Regarding defense costs, the Sixth Circuit overturned the trial court’s ruling, finding IMG entitled to recoupment of defense costs under two separate clauses contained in the Westchester policy. The first clause provided that Westchester had a duty to defend IMG “against any ‘suit’ seeking damages for… ‘property damage’ when the ‘underlying insurance’ [Great Divide] does not provide coverage….” The Sixth Circuit found that the term “provides” could reasonably mean either “provide for” or “undertakes to deliver,” and that under the latter interpretation, Westchester’s duty to defend IMG would have been triggered “when Great Divide wrongfully denied coverage.” Finding the policy language susceptible to two reasonable interpretations, the appellate court construed the term “provides” against its drafter, Westchester, and held that “Westchester had a duty to defend IMG after Great Divide wrongfully denied coverage.”

The second clause that afforded IMG defense coverage from Westchester provided that: “[i]f no other insurer defends, [Westchester] will undertake to do so, but [Westchester] will be entitled to the insured’s rights against all those other insurers.” The Sixth Circuit concluded that no other insurer had undertaken IMG’s defense at the time IMG asked Westchester to defend it in the Gastaldi suit, given the primary carrier’s refusal to defend IMG, thus triggering Westchester’s duty to defend. In finding in favor of IMG on Westchester’s duty to defend, the Court also disagreed with the trial court’s conclusions that (1) Westchester’s duty to defend “expired” when IMG settled with Great Divide and (2) was conditioned on its retention of subrogation rights allowing Westchester to recover payments from another insurer. First, with regard to the expiration argument, the Court noted that Ohio law provides that an insurer’s duty to defend is determined at the time the underlying action is brought and thus, the district court’s conclusion that Westchester’s obligation to defend expired when Great Divide and IMG settled was incorrect, since the breach occurred several years prior to the settlement. Second, the Court found that nothing in the relevant portions of the Westchester policy made Westchester’s duty to defend contingent on a right of subrogation against the primary insurer,” concluding that “obtaining or preserving subrogation rights was not a condition precedent to Westchester’s duty.”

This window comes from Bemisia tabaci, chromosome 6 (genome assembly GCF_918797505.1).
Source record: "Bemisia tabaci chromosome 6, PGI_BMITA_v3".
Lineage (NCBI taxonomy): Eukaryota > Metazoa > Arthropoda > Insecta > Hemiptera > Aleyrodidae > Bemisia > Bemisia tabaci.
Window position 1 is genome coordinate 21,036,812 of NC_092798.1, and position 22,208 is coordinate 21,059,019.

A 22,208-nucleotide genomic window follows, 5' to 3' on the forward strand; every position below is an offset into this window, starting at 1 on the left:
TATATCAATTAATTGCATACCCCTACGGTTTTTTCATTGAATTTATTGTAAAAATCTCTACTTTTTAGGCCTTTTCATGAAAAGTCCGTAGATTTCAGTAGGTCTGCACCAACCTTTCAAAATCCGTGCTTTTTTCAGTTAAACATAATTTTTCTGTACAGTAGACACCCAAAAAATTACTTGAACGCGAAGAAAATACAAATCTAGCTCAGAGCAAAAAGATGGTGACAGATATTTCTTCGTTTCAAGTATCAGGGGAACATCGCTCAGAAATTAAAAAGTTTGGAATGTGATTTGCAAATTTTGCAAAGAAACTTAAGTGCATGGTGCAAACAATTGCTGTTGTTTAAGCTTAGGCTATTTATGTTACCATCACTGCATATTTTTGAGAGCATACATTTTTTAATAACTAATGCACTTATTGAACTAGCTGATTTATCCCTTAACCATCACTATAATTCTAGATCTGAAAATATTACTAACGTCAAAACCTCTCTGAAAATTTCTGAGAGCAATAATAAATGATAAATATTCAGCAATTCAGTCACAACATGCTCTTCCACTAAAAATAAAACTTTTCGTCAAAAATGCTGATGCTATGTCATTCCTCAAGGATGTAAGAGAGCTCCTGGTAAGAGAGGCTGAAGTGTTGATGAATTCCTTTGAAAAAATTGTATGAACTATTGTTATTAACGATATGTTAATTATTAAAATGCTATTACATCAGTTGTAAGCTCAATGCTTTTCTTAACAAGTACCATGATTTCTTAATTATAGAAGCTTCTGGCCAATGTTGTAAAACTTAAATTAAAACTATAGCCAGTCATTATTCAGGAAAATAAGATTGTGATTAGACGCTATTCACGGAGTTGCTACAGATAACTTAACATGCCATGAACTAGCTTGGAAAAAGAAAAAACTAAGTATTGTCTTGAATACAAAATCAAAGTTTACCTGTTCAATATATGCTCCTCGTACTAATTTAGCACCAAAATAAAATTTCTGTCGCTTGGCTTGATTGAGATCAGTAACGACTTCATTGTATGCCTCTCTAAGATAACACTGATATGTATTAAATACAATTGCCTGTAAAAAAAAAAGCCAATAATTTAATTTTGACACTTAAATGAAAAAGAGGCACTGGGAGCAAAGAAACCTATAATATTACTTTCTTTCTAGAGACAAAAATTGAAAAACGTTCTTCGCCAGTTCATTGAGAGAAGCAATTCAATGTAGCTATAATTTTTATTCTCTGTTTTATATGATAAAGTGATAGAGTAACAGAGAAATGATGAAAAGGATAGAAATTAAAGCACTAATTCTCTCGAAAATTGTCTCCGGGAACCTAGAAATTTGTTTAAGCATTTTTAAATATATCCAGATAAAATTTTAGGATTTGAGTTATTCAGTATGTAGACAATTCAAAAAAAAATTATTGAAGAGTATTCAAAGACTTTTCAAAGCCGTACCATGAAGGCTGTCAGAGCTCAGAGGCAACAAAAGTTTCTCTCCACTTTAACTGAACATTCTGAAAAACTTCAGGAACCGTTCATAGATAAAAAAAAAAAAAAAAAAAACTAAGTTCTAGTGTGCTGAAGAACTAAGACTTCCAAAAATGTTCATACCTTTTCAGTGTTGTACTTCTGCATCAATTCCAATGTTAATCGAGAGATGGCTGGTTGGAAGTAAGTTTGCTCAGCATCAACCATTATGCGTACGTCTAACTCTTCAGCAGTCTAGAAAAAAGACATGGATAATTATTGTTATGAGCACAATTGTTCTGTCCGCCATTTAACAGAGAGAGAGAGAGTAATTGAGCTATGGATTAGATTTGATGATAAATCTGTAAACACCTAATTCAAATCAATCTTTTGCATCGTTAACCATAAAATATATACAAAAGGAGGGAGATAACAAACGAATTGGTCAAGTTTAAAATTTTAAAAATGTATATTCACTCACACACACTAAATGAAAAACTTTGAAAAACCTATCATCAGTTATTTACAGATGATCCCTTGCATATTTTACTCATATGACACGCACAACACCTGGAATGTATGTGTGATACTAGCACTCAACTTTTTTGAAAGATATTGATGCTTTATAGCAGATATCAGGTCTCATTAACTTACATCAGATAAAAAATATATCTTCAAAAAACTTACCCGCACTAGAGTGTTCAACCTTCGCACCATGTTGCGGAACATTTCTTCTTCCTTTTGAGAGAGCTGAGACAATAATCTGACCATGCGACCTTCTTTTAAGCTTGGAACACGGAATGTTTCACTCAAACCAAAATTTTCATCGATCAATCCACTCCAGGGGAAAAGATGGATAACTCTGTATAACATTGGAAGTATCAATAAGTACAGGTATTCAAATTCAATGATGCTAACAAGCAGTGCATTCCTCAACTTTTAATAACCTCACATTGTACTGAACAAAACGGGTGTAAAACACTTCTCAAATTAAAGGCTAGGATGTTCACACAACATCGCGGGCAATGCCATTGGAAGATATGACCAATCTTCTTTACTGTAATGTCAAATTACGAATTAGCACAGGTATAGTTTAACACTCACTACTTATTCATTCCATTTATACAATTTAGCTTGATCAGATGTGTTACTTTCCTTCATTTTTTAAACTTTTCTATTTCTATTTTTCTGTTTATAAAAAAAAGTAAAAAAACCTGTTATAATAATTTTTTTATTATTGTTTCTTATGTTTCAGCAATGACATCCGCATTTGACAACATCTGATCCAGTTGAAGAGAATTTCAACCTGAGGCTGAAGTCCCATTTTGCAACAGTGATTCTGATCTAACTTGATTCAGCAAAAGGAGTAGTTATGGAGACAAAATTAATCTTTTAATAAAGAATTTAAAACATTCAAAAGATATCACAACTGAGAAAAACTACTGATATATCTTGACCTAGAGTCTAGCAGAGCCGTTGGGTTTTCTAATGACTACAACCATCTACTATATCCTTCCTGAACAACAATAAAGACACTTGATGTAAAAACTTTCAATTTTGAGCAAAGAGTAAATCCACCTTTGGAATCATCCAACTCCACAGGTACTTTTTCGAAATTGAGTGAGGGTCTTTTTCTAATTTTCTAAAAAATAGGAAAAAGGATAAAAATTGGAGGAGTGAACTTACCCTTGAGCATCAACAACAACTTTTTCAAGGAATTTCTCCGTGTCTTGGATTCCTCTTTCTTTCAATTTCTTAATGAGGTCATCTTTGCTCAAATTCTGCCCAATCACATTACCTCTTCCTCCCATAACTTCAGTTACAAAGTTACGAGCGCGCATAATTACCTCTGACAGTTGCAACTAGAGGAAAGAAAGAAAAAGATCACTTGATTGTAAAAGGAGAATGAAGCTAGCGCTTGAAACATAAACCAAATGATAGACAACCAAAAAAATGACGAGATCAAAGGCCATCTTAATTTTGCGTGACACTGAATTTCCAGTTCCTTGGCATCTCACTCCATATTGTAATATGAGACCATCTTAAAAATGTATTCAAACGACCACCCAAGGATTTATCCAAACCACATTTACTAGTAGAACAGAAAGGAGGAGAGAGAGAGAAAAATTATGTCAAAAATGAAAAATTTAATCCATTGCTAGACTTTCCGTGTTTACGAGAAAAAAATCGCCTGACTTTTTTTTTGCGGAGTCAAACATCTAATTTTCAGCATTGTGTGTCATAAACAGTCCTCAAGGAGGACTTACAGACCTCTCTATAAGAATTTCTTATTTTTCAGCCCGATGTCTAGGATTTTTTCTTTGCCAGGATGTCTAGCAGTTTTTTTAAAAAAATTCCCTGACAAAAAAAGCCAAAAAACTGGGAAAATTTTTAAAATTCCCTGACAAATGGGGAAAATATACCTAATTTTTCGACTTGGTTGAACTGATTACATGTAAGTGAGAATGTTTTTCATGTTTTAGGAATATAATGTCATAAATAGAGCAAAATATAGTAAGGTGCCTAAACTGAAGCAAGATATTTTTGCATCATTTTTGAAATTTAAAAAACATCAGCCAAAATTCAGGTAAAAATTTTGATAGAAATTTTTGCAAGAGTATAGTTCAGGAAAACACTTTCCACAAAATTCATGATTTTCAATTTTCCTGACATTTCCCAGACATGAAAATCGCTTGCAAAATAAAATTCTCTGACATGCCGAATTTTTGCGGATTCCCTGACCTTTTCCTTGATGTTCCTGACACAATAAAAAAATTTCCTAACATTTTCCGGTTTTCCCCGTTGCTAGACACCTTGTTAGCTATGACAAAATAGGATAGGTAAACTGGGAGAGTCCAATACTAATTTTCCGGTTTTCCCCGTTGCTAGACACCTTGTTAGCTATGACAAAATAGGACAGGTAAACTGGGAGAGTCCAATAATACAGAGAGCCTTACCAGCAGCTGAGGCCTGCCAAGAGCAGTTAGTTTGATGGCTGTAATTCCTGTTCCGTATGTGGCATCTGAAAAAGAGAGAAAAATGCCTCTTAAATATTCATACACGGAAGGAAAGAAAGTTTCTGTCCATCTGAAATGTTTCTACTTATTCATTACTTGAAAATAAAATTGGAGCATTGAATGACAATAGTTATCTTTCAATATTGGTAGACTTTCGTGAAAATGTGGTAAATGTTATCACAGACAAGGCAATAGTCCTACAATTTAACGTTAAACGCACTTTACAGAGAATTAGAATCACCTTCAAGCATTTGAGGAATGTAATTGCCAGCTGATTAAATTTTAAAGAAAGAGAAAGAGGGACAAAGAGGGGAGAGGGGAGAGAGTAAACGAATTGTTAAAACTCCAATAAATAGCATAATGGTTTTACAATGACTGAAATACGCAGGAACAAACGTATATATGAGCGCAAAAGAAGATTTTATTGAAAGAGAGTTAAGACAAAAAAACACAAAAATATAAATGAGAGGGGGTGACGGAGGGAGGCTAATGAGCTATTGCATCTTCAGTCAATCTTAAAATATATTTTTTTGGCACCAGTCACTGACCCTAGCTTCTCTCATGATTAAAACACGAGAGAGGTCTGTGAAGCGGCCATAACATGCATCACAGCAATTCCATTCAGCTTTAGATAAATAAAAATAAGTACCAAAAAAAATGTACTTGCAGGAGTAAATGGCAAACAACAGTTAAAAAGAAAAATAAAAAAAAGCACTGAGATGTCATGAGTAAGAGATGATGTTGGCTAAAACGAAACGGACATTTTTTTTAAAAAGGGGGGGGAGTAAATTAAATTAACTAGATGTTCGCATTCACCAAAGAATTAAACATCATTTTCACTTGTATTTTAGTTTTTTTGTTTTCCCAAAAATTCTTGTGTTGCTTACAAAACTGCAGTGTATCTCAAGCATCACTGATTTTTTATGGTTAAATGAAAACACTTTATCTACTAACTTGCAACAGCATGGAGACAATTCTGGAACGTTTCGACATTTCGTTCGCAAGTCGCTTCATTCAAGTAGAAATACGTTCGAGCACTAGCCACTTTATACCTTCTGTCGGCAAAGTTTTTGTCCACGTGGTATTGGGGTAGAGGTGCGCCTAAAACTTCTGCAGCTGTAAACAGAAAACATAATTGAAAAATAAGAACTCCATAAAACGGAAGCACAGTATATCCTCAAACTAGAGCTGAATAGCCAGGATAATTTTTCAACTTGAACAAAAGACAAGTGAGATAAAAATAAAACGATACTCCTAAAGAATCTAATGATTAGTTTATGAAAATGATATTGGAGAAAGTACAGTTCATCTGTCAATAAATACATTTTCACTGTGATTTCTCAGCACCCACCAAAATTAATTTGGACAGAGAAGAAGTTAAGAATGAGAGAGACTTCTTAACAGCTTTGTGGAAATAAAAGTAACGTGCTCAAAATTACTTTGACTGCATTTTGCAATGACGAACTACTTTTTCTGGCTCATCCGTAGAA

The IMG decision serves as a substantial victory for policyholders, as it provides support for broader indemnity coverage and likewise, reaffirms the public policy that insureds should not be left holding the bag when a primary carrier refuses to defend; the excess carrier might be obligated to step up to the plate. It should also serve as a reminder to policyholders that when a primary carrier denies its duty to defend, this denial itself may actually trigger an excess carrier’s defense obligation.